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Multi-Asset view: Is there value left in Japan?


Corporate governance reforms introduced by the Tokyo Stock Exchange (TSE) have helped to revive Japan’s equity market – succeeding where Abenomics failed over a decade ago.

In early 2023 the TSE announced it was launching the reforms and listed ways in which it expected companies to improve capital efficiency and increase value for shareholders.

The TSE has said listed companies with a price-to-book ratio of less than one need to take measures to improve their corporate governance to boost their price-to-book ratio to above one. These corporate reforms are one of the main reasons we have been overweight Japan in our Marlborough multi-asset portfolios since last August. Two of the Japanese equity funds we hold are M&G Japan and Man GLG Japan CoreAlpha, which are both relatively concentrated portfolios. One has 60% of its equity exposure to companies with a price-to-book ratio of less than one. As these reforms are adopted by companies, we expect an uplift in the share price of those companies as the value trade plays out.

M&G Japan is run by Carl Vine and his team who focus on picking companies with strong prospects that are mispriced by the market. The fund is a concentrated core fund with around 50 stocks in the portfolio. Man GLG Japan CoreAlpha is a fund with a value tilt. Jeff Atherton, the manager of the fund, is a bottom-up stock-picker who invests in shares that he considers cheap and patiently waits for stock price recovery.  

Both M&G Japan and Man GLG Japan CoreAlpha performed well last year and have seen significant inflows; the funds have almost doubled in size over the past year.

We have already seen a boost to the Japanese equity market, with the Nikkei 225 up more than 40% over the past year, largely down to foreign investor flows into Japan. Indeed, Berkshire Hathaway CEO and renowned value investor Warren Buffett led the way in June last year, increasing the firm’s holdings in five Japanese general trading companies he had bought in 2021.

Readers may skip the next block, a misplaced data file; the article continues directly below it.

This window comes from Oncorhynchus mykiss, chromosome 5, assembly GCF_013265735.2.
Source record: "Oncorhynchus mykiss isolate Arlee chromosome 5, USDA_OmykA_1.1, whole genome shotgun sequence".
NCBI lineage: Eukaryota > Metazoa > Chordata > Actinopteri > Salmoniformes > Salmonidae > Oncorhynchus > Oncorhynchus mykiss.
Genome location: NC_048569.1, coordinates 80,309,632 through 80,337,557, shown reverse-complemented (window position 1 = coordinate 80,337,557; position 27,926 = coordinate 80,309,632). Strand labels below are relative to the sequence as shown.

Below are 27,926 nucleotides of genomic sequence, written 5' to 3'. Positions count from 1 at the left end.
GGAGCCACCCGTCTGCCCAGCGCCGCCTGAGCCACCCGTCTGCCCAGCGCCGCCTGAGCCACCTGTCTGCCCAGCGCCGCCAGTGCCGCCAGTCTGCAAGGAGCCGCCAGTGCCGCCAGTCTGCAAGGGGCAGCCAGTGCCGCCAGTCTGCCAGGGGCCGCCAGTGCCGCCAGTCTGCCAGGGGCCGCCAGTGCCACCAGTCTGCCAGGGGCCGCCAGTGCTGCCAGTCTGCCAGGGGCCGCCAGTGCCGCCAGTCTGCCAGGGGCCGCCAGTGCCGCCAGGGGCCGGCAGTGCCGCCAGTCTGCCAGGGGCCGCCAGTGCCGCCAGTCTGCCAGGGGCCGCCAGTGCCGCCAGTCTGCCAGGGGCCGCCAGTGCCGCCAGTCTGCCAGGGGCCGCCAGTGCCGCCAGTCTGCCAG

Off the back of the success of the TSE reforms in March 2023, further initiatives were introduced, notably the TSE’s monthly publication of a list of companies that have disclosed plans to increase their capital efficiency, thereby highlighting the laggard firms and galvanising them to take action.

While some might argue the Nikkei has topped out after its recent run, we think there are still catalysts for Japan to do well this year. For example, our research suggests there are likely to be further reforms published by the TSE.

However, the use of financial levers can have unintended consequences. The yen has recently fallen to its lowest level against the dollar in 34 years despite the Bank of Japan (BoJ) raising interest rates for the first time since 2007 earlier in March. Indeed, the BoJ finally abandoned negative interest rates, raising them from -0.1% to a range of 0%-0.1% on the back of rising consumer prices and higher wages.

In theory, you would expect the yen to appreciate with rising rates, but it has continued to depreciate. However, when the yen appreciates it is a tailwind for us as sterling investors. There is a further complication that an appreciating yen decreases earnings for Japanese companies who export their products abroad, but we still see yen appreciation as a near-term positive for sterling returns.

Japan's core consumer inflation has been hovering around the bank's 2% target after two decades of deflation, but we question whether it is as sticky as the BoJ hopes and will be keeping an eye on it. Japan imports virtually all of its energy so the higher energy prices have been a key contributor to inflation over the past couple of years.

On a more positive note, the ‘shunto’ wage negotiations that take place annually in Japan saw unions demand the biggest pay raises in 31 years last month. Whether employees will be more inclined to spend their salaries and support demand-driven inflation remains to be seen. Japanese households are more inclined to keep money in cash than spend or invest it. Indeed, Japanese retail investors have 13% of their liquid household assets in equities, compared to higher figures in the US and Europe of 40% and 21% respectively. In a bid to channel domestic cash to Japan’s stock market, the government overhauled the Nippon Individual Savings Account (NISA) in January, tripling the amount of money individuals can invest via the tax wrapper.

While initially Japanese ETFs saw outflows, there have since been positive inflows into NISA-approved ETFs and there appears to be increasing interest in Japanese-focused funds.

Whether or not a sea change in the behaviour of Japanese investors is forthcoming, it is clear Japan is undergoing a corporate governance revolution and we believe the stock market remains attractive.

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‍Capital is at risk. The value and income from investments can go down as well as up and are not guaranteed. An investor may get back significantly less than they invest. Past performance is not a reliable indicator of current or future performance and should not be the sole factor considered when selecting funds.